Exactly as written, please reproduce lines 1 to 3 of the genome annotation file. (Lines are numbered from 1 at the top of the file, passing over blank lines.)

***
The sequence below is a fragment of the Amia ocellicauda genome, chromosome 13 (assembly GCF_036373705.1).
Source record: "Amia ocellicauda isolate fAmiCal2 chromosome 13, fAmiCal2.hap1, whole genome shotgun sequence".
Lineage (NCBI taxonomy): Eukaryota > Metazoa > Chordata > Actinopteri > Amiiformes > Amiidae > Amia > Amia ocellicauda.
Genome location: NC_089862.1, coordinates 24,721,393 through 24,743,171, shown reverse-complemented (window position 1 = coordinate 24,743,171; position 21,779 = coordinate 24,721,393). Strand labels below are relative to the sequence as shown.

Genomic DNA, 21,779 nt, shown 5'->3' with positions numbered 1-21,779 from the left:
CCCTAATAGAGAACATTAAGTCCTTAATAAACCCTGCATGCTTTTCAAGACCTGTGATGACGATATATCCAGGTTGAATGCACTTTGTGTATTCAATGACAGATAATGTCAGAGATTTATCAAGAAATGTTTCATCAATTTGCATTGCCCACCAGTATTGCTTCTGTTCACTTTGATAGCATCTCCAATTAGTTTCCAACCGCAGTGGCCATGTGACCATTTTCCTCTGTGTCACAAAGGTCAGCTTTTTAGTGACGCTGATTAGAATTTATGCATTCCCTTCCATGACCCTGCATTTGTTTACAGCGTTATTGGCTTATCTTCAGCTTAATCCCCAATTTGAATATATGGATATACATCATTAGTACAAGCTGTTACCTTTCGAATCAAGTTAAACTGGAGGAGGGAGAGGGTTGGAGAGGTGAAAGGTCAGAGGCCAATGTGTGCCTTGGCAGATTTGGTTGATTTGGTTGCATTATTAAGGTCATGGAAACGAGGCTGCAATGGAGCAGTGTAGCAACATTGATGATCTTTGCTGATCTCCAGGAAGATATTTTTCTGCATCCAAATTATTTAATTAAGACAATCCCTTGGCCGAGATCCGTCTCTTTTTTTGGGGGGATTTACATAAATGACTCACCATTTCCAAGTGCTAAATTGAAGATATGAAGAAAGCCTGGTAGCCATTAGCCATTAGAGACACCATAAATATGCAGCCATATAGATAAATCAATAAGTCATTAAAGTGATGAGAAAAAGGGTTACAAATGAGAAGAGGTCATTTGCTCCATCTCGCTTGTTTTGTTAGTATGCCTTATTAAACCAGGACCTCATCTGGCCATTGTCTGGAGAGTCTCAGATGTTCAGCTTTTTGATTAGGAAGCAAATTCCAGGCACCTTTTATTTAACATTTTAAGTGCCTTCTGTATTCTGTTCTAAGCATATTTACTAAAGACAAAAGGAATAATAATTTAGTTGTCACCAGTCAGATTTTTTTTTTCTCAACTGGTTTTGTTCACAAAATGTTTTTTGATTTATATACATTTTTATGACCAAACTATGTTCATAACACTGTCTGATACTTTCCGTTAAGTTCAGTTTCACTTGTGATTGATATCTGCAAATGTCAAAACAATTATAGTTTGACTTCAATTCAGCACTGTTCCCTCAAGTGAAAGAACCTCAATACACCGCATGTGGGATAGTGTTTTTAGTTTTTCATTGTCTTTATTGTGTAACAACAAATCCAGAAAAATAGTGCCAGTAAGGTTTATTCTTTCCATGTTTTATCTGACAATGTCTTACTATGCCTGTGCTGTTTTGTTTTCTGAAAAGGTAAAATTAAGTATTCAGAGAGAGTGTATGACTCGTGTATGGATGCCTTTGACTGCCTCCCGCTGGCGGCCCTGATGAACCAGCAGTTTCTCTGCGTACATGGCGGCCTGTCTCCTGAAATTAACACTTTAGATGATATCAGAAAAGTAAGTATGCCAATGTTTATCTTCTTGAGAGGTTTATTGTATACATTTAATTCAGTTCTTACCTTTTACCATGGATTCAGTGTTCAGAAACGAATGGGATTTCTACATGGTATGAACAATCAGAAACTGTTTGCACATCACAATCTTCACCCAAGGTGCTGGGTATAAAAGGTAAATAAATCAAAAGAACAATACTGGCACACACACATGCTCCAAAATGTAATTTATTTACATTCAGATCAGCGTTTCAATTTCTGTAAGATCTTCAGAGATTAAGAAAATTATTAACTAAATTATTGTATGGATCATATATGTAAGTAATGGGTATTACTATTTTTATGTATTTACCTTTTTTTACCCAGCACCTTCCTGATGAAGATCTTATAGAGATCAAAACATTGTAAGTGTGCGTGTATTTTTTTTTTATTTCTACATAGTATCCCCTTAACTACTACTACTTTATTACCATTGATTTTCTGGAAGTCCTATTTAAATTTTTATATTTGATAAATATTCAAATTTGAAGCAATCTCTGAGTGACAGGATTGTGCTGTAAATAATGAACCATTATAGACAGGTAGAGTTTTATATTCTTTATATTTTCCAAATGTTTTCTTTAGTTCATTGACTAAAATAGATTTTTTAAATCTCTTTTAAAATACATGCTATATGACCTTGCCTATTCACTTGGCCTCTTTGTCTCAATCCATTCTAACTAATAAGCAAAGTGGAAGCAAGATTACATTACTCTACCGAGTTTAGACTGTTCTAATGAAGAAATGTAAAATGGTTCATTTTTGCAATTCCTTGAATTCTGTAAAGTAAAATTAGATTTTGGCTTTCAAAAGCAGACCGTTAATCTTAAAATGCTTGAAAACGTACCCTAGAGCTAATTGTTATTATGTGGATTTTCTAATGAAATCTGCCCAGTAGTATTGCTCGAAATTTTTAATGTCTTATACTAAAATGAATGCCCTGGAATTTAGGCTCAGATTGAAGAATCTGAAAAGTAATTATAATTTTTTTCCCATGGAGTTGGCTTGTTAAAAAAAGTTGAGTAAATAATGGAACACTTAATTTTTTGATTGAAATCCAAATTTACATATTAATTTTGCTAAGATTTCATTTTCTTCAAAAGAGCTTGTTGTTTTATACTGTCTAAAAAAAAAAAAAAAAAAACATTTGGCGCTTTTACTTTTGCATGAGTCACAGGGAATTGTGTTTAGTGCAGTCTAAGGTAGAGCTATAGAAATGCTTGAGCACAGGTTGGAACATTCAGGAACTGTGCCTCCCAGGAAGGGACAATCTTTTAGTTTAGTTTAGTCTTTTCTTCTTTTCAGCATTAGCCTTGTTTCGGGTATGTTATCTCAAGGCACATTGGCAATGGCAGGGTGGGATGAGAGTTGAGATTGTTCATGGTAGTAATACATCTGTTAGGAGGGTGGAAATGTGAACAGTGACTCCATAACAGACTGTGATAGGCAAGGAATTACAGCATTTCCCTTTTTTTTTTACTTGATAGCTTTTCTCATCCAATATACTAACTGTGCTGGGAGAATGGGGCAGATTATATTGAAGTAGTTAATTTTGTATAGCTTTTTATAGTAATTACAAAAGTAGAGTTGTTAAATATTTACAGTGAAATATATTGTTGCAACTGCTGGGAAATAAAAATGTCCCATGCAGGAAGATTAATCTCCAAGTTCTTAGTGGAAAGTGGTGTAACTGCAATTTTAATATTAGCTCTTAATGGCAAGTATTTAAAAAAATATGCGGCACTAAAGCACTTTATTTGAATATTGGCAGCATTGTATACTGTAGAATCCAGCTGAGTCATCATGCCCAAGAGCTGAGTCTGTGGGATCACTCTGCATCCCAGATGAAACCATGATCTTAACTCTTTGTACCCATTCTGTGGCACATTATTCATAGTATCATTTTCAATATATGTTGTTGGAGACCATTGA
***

The sequence below is a fragment of the Amia ocellicauda genome, chromosome 13 (assembly GCF_036373705.1).
Source record: "Amia ocellicauda isolate fAmiCal2 chromosome 13, fAmiCal2.hap1, whole genome shotgun sequence".
Lineage (NCBI taxonomy): Eukaryota > Metazoa > Chordata > Actinopteri > Amiiformes > Amiidae > Amia > Amia ocellicauda.